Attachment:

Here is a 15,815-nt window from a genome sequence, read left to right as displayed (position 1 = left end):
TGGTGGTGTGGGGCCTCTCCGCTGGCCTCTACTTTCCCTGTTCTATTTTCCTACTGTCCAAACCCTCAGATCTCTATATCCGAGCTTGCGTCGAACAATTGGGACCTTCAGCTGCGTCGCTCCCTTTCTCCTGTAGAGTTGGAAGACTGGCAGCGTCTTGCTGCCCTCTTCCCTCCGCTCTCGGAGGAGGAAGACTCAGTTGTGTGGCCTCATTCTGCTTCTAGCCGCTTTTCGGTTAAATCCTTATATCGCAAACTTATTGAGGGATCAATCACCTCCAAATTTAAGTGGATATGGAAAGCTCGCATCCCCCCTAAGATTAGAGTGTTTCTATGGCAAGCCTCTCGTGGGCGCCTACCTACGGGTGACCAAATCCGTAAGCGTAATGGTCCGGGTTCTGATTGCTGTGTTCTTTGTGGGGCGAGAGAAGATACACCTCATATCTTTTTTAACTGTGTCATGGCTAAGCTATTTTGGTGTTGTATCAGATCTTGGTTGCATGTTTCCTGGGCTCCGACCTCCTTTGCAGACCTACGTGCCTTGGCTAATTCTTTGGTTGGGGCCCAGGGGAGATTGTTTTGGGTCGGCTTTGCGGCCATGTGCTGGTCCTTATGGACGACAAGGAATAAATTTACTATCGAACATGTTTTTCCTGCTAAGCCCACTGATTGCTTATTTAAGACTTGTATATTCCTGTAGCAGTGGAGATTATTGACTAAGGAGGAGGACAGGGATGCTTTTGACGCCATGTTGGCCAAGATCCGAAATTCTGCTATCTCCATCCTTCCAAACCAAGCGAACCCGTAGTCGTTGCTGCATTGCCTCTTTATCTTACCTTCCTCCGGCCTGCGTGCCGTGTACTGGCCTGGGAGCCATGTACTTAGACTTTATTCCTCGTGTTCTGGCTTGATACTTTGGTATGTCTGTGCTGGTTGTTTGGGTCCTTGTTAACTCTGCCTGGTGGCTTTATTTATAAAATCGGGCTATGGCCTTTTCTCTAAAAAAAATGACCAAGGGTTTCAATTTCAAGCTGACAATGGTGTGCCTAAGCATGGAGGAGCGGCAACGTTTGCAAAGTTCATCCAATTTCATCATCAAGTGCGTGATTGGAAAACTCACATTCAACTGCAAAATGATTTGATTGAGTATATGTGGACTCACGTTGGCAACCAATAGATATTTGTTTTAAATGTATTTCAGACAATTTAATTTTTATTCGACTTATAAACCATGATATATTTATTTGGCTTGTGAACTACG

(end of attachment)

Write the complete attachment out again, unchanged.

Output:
Here is a 15,815-nt window from a genome sequence, read left to right as displayed (position 1 = left end):
TGGTGGTGTGGGGCCTCTCCGCTGGCCTCTACTTTCCCTGTTCTATTTTCCTACTGTCCAAACCCTCAGATCTCTATATCCGAGCTTGCGTCGAACAATTGGGACCTTCAGCTGCGTCGCTCCCTTTCTCCTGTAGAGTTGGAAGACTGGCAGCGTCTTGCTGCCCTCTTCCCTCCGCTCTCGGAGGAGGAAGACTCAGTTGTGTGGCCTCATTCTGCTTCTAGCCGCTTTTCGGTTAAATCCTTATATCGCAAACTTATTGAGGGATCAATCACCTCCAAATTTAAGTGGATATGGAAAGCTCGCATCCCCCCTAAGATTAGAGTGTTTCTATGGCAAGCCTCTCGTGGGCGCCTACCTACGGGTGACCAAATCCGTAAGCGTAATGGTCCGGGTTCTGATTGCTGTGTTCTTTGTGGGGCGAGAGAAGATACACCTCATATCTTTTTTAACTGTGTCATGGCTAAGCTATTTTGGTGTTGTATCAGATCTTGGTTGCATGTTTCCTGGGCTCCGACCTCCTTTGCAGACCTACGTGCCTTGGCTAATTCTTTGGTTGGGGCCCAGGGGAGATTGTTTTGGGTCGGCTTTGCGGCCATGTGCTGGTCCTTATGGACGACAAGGAATAAATTTACTATCGAACATGTTTTTCCTGCTAAGCCCACTGATTGCTTATTTAAGACTTGTATATTCCTGTAGCAGTGGAGATTATTGACTAAGGAGGAGGACAGGGATGCTTTTGACGCCATGTTGGCCAAGATCCGAAATTCTGCTATCTCCATCCTTCCAAACCAAGCGAACCCGTAGTCGTTGCTGCATTGCCTCTTTATCTTACCTTCCTCCGGCCTGCGTGCCGTGTACTGGCCTGGGAGCCATGTACTTAGACTTTATTCCTCGTGTTCTGGCTTGATACTTTGGTATGTCTGTGCTGGTTGTTTGGGTCCTTGTTAACTCTGCCTGGTGGCTTTATTTATAAAATCGGGCTATGGCCTTTTCTCTAAAAAAAATGACCAAGGGTTTCAATTTCAAGCTGACAATGGTGTGCCTAAGCATGGAGGAGCGGCAACGTTTGCAAAGTTCATCCAATTTCATCATCAAGTGCGTGATTGGAAAACTCACATTCAACTGCAAAATGATTTGATTGAGTATATGTGGACTCACGTTGGCAACCAATAGATATTTGTTTTAAATGTATTTCAGACAATTTAATTTTTATTCGACTTATAAACCATGATATATTTATTTGGCTTGTGAACTACG